When I was 11 years old and living in a rural part of West Virginia, I and my younger brothers were walking home one day along a mile-long strip of dirt road.
To the right of the road rose a hill covered with various hardwood trees. To the left of our road was a deep ravine, a gash in the earth carved by a small stream that could, with almost no warning, turn into a raging whitewater with just a little bit of rain.
As my siblings and I plodded the familiar path towards our house, we were stopped in our tracks by a sound like someone beating on the bottom of a kettle. We peered cautiously over the side of the ravine and saw 14 feet below us the skeletal form of a small terrier dog staggering about blindly. Its head was completely wedged inside a plastic barrel which it was beating upon the stony stream bed.
The poor animal was clearly in a sad state. As we looked down upon it, I couldn’t tell if it would first die of suffocation or simply succumb to the starvation that obviously held it in its grasp. It weakly weaved about, vainly trying to dislodge its head from the container again and again by placing its puny paws on the barrel’s rim.
My brothers looked at me and I looked at them. We then looked at the spectacle before us, wondering what to do. Finally, after giving a heavy sigh, I turned and began to clamber down the ravine’s side while my brothers continued to look on. When I reached the bottom both of my brothers began to shout suggestions like, “Grab its tail!” or “Jump on it and pin it down!” Keep in mind that one brother was 9 years old and the other was 6. These seemed like perfectly reasonable ideas to my enthusiastic siblings.
Instead, I managed to get one arm around and under the animal’s stomach and, with my other hand, was able to pop the barrel off the dog’s head though it thrashed about in terror.
Once the dog was free, I let it go. It leaped forward a few feet and then turned and looked at me, its big eyes staring intently into my own. It hesitated a moment and then walked to me, its ratty tail waving enthusiastically and its head lowered contritely. I looked up at my brothers who were now shouting more suggestions like, “Let me find a rope and we’ll haul it up!” and “Just toss it up here and we’ll catch it!” I was fairly sure that I couldn’t toss the dog up that high, but was also sure that the dog would have not enjoyed that experience, especially if my brothers missed. Again, ignoring them, I just tucked it under my arm and slowly began to climb back out of the ravine.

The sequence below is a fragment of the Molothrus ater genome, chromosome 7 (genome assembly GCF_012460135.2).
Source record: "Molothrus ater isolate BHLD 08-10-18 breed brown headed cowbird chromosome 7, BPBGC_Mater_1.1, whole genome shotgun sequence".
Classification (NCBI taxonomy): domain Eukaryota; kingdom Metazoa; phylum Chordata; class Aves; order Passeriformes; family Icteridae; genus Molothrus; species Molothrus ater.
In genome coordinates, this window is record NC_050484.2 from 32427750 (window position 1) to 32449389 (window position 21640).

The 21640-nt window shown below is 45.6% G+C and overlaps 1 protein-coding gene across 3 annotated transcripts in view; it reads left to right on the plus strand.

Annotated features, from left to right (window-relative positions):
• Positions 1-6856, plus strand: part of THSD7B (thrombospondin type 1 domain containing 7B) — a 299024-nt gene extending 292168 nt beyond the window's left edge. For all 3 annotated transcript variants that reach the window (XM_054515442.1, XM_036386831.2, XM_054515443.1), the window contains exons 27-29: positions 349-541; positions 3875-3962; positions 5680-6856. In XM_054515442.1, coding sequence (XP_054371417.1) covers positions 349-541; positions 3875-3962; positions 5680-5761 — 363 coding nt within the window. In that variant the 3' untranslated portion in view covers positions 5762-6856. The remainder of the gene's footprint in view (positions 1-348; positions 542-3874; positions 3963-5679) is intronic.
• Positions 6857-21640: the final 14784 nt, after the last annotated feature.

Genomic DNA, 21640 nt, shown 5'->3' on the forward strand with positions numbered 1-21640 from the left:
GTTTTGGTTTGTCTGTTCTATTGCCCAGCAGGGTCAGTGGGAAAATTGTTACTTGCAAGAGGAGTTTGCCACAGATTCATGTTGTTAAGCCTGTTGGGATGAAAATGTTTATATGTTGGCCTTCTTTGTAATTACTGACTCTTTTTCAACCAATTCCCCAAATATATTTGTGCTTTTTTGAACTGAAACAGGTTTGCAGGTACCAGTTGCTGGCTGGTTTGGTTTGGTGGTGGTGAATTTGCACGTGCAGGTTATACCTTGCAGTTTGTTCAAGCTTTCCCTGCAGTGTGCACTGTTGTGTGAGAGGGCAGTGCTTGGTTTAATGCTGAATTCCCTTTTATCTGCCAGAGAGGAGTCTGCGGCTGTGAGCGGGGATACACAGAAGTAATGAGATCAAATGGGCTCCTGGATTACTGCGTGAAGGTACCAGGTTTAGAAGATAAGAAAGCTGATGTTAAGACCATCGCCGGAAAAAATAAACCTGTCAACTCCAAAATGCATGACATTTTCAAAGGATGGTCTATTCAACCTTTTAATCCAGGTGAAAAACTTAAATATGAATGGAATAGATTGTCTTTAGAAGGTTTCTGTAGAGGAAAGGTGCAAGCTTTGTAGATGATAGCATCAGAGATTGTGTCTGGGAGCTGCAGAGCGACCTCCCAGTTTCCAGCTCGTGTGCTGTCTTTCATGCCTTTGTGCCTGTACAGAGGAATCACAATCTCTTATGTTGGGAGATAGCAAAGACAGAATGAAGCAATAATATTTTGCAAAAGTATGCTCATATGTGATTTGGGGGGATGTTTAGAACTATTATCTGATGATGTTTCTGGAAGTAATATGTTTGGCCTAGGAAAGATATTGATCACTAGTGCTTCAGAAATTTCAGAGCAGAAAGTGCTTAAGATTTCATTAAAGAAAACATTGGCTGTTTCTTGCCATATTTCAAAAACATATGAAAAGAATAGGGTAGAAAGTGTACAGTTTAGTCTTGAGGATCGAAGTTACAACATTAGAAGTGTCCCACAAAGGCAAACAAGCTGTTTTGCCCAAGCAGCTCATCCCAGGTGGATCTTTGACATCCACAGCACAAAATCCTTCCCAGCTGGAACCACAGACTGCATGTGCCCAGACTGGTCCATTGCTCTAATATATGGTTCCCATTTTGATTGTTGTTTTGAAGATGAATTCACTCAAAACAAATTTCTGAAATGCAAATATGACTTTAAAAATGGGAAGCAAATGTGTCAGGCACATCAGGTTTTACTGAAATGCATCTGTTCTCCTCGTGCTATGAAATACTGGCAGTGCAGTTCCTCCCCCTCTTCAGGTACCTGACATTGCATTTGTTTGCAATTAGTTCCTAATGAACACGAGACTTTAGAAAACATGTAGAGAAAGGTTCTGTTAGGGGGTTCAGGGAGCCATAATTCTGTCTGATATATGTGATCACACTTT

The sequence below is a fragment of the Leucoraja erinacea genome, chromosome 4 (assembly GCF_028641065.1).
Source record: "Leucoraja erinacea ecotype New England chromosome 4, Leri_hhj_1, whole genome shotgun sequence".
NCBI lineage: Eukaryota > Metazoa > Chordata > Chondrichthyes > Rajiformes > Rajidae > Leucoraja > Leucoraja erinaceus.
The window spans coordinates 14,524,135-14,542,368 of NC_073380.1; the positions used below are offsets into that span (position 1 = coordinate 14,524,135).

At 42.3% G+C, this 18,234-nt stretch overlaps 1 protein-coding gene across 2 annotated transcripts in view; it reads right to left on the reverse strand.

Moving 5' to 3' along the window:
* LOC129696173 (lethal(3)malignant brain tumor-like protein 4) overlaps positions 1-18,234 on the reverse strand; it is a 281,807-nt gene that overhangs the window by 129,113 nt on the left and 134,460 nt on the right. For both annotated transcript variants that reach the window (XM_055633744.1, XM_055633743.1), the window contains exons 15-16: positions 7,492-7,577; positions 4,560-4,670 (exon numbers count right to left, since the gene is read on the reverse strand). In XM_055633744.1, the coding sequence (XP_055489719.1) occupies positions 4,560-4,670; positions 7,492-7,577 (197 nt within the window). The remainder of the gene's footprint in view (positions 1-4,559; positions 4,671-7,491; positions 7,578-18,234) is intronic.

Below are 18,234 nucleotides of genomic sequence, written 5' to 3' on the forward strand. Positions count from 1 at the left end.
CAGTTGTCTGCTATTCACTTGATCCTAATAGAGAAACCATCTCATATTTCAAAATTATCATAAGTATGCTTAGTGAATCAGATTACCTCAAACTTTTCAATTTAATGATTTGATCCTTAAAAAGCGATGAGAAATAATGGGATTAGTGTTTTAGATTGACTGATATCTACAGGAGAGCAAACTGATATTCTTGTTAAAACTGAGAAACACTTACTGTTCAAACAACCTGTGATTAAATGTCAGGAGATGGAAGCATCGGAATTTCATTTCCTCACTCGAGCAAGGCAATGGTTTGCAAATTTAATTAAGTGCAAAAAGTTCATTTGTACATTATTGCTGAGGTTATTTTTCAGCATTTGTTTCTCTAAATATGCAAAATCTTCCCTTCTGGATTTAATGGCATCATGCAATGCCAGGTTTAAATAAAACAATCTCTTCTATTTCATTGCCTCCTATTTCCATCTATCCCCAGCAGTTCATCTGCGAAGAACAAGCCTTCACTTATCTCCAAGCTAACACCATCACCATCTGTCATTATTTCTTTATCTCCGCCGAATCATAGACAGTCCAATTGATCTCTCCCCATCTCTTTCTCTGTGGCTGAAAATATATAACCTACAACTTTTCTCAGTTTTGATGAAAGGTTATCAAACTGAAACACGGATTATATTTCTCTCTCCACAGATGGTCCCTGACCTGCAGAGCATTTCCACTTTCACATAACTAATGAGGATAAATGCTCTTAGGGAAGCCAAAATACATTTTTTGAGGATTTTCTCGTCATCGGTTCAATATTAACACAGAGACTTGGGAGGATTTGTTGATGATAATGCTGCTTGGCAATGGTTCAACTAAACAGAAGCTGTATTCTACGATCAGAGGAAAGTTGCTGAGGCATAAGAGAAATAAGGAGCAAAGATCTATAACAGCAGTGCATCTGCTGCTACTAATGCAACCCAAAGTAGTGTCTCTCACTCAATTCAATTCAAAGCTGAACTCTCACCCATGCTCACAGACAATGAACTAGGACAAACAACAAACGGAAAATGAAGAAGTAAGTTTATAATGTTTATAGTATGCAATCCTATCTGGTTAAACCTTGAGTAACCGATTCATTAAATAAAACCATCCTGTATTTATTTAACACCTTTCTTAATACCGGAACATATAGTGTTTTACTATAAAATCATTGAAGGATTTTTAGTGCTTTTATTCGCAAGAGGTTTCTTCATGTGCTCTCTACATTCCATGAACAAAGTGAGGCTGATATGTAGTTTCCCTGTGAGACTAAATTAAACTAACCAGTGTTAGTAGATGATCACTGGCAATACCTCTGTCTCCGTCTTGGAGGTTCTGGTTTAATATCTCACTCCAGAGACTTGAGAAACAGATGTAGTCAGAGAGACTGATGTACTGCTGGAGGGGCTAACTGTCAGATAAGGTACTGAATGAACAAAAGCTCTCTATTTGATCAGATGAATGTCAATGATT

Once I and the dog were safely up, I put it on the ground and nudged it in the direction of some houses, one of which I assumed was its home. I shooed it on and then turned away towards our own house. Glancing behind us, I saw the dog padding along after us. We tried to shoo it away and it would back up a few steps quizzically, but would then follow us anyway, determined to go with us.
When I think of that little dog, I’m reminded of the mission of Christ Jesus. In Luke 15, Jesus tells the story of a shepherd who leaves 99 sheep in order to find the one that is lost. He doesn’t describe the degree of that sheep’s “lostness” but one can conclude that it is profound. It is lost and cannot get to the shepherd on its own.
So the shepherd finds it and rescues it from its plight. Jesus goes on to say that when the shepherd finds the sheep, he joyfully puts it on his shoulder and goes home to celebrate with his friends.
Like that dog, when we try to live our lives apart from God, we get stuck in situations that are too dark and too strong to escape. We’ll make choices based on what seems right to us at the time, way off the path of faith in Him, and get ourselves trapped in predicaments that are too difficult for us to escape on our own. Hungry, blind and at the bottom of the ravine of fear and discouragement, we wait for a flood of sin, pain and grief to drown us in destruction.
Why did Jesus tell the story about the lost sheep and the shepherd? He was describing the nature of His own mission to a world of people who feel forgotten by God. Yes, we do indeed get ourselves into trouble and into situations that we’re not able to fix on our own. But there is One Who will climb down into our messes to set us free. He longs to lift us up, give us spiritual nourishment and have us walk with Him if we’ll stop running.
If we’ll trust Jesus to set us free from sin and self, we can know personally what He meant when He said in Luke 19:10 ESV, “For the Son of Man came to seek and to save the lost.” We’ll know personally the beauty of the words penned by Robert Robinson in the 1700s, “Jesus sought me when a stranger, wandering from the fold of God; He, to rescue me from danger, interposed His precious blood!”
Pastor Thom Mollohan leads Pathway Community Church and may be reached for comments or questions by email at firstname.lastname@example.org.
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